NEW YORK (CNNMoney) -- In one of the U.S. government's largest anti-piracy crackdowns ever, federal agents on Thursday arrested the leaders of and shut down Megaupload.com, a popular hub for illegal file sharing.
Hours later, Megaupload's fans turned the table on the feds. "Hacktivist" collective Anonymous said it set its sights on the U.S. Department of Justice and apparently knocked the agency's website offline.
"We are having website having website problems, but we're not sure what it's from," a DOJ spokeswoman told CNNMoney.
The DOJ website glitches came soon after various Twitter accounts associated with Anonymous took aim at the agency.
"One thing is certain: EXPECT US! #Megaupload" read one tweet from AnonOps.
One hour later, the same account tweeted a victory message: "Tango down! http://universalmusic.com & http://www.justice.gov// #Megaupload"
Universal Music's website also went down Thursday afternoon. The music company had been locked in a legal battle with Megaupload over a YouTube video that featured many of Universal Music's signed artists promoting Megaupload's site.
The websites of the Recording Industry Association of America and Motion Picture Association of America also went down Thursday afternoon. On Twitter, AnonOps took credit for the crashes.
The Anonymous attack came soon after the DOJ announced the indictment of seven individuals connected to Megaupload for allegedly operating an "international organized criminal enterprise responsible for massive worldwide online piracy of copyrighted works."
Authorities said the operation had generated more than $175 million in illegal profits through advertising revenue and the sale of premium memberships.
According to the indictment, Megaupload, which launched in 2005, was once the 13th most visited website on the Internet, serving as a hub for distribution of copyrighted television shows, images, computer software and video games.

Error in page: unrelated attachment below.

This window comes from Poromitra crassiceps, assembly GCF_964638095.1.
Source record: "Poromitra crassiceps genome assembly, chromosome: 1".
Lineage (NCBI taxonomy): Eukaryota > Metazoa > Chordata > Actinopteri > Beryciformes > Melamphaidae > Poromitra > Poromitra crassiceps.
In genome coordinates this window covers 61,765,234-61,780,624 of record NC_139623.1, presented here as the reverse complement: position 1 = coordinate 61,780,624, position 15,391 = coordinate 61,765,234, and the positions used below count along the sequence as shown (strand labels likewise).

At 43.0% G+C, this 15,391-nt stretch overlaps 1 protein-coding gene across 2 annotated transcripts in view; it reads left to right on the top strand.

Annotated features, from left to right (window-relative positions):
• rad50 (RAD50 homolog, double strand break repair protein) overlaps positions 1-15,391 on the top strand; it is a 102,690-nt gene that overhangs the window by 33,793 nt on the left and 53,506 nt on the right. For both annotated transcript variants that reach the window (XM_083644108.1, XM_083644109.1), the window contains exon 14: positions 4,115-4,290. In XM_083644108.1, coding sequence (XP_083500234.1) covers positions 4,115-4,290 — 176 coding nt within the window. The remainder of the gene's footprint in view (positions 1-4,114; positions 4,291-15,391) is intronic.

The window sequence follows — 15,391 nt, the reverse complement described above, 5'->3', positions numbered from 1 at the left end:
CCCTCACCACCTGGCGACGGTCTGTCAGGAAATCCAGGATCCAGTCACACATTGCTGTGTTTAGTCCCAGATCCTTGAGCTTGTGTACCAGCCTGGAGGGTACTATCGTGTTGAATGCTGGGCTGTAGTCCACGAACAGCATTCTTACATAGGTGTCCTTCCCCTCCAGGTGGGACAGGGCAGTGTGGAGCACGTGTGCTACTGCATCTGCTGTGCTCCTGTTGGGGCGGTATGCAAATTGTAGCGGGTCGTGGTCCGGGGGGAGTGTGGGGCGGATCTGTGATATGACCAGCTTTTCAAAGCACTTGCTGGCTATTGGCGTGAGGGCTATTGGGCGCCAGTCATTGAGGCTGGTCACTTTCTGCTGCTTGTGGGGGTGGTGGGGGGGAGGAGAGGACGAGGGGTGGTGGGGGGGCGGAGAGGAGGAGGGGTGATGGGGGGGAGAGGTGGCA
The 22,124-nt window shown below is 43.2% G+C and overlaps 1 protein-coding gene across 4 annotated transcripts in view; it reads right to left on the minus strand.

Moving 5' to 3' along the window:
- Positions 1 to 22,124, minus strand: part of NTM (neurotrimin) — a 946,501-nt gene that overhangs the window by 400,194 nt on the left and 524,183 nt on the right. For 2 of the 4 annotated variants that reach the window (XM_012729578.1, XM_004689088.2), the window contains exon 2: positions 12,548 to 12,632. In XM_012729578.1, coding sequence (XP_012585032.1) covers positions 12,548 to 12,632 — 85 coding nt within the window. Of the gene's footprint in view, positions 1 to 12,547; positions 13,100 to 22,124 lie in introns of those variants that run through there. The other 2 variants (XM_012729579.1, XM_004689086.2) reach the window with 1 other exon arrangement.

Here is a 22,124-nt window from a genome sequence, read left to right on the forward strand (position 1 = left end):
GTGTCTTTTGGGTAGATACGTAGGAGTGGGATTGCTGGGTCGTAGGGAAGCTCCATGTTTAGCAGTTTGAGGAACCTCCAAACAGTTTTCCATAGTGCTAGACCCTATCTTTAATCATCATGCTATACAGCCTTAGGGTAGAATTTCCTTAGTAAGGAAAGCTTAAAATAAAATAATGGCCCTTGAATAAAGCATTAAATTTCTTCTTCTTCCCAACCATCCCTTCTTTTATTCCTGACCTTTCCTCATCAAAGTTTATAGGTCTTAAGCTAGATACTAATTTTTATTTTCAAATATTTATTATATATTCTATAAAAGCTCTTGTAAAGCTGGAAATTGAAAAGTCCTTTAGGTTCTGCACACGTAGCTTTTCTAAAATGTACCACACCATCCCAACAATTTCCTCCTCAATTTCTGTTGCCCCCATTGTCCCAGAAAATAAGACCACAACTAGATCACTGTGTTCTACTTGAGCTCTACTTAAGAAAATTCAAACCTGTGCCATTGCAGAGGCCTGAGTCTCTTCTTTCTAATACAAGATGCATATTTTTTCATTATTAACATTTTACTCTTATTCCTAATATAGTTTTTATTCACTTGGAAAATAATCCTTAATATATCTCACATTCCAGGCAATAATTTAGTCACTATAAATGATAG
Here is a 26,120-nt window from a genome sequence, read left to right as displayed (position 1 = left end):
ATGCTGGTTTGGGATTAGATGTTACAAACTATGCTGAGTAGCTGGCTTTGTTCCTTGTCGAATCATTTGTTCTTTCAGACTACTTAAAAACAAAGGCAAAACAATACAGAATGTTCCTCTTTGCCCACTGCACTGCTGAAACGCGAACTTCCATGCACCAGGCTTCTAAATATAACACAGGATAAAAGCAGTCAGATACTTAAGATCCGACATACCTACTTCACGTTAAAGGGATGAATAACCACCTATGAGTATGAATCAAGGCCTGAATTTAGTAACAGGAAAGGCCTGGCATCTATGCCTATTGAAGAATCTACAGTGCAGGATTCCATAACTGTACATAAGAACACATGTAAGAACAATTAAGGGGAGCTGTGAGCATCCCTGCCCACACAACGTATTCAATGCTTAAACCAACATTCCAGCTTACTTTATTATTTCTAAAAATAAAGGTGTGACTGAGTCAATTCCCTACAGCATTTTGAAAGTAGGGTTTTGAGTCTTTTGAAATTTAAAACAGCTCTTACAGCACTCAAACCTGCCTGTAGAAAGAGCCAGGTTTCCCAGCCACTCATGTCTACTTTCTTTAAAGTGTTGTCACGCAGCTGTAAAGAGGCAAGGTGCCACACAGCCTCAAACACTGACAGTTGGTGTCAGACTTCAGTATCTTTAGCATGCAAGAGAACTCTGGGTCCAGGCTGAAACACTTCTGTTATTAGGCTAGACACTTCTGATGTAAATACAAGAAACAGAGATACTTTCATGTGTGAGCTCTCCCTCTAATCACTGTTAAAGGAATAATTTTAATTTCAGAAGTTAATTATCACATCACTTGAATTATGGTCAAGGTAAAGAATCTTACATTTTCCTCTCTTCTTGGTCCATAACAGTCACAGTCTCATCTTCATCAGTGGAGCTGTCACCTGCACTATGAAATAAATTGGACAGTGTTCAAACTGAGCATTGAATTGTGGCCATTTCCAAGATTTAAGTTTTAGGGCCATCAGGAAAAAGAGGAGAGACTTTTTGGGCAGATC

The site's popular MegaVideo subsidiary was widely known in tech circles for its copious selection of pirated content, including recent movies and episodes of hit TV shows.
Four of those indicted were arrested Thursday in Auckland, New Zealand, at the request of the U.S. Three others remain at large.
The individuals indicted are citizens of New Zealand, Germany, Slovakia and the Netherlands. No U.S. citizens were named, however, Megaupload has servers in Ashburn, Virginia and Washington D.C., which prompted the Virginia-based investigation.
FBI agents executed 20 search warrants in the U.S., while authorities conducted additional searches in eight other countries. Officials say they seized about $50 million in assets.
The news comes as lawmakers have turned their attention to anti-piracy legislation. Protests erupted both online and offline this week against two bills currently under consideration in Congress: the House's Stop Online Piracy Act (SOPA) and the Senate's Protect IP Act (PIPA).
The bills are aimed at cracking down on copyright infringement by restricting access to sites that host or facilitate the trading of pirated content. But the legislation has created a divide between tech giants, who say the language is too broad, and large media companies, who say they are losing millions each year to rampant online piracy.
-CNN Justice Producer Terry Frieden contributed to this report.
™ & © 2012 Cable News Network, Inc., a Time Warner Company. All rights reserved.
Copyright 2012 Scripps Media, Inc. All rights reserved. This material may not be published, broadcast, rewritten, or redistributed.
One person will win a three-year lease on a 2013 Honda Civic Lx Sedan automatic.
Click to see the latest mugshots, plus this week's wanted fugitives.
This feature packed upgrade brings you faster performance, easier navigation, and stunning improvements to photos, video and readability.
Latest News Stories
There may be a new approach to saving a life by eliminating the 'mouth-to-mouth' portion of CPR. A study by the American Heart Association says the change may make cardiopulmonary recuscitation more effective during cardiac arrest.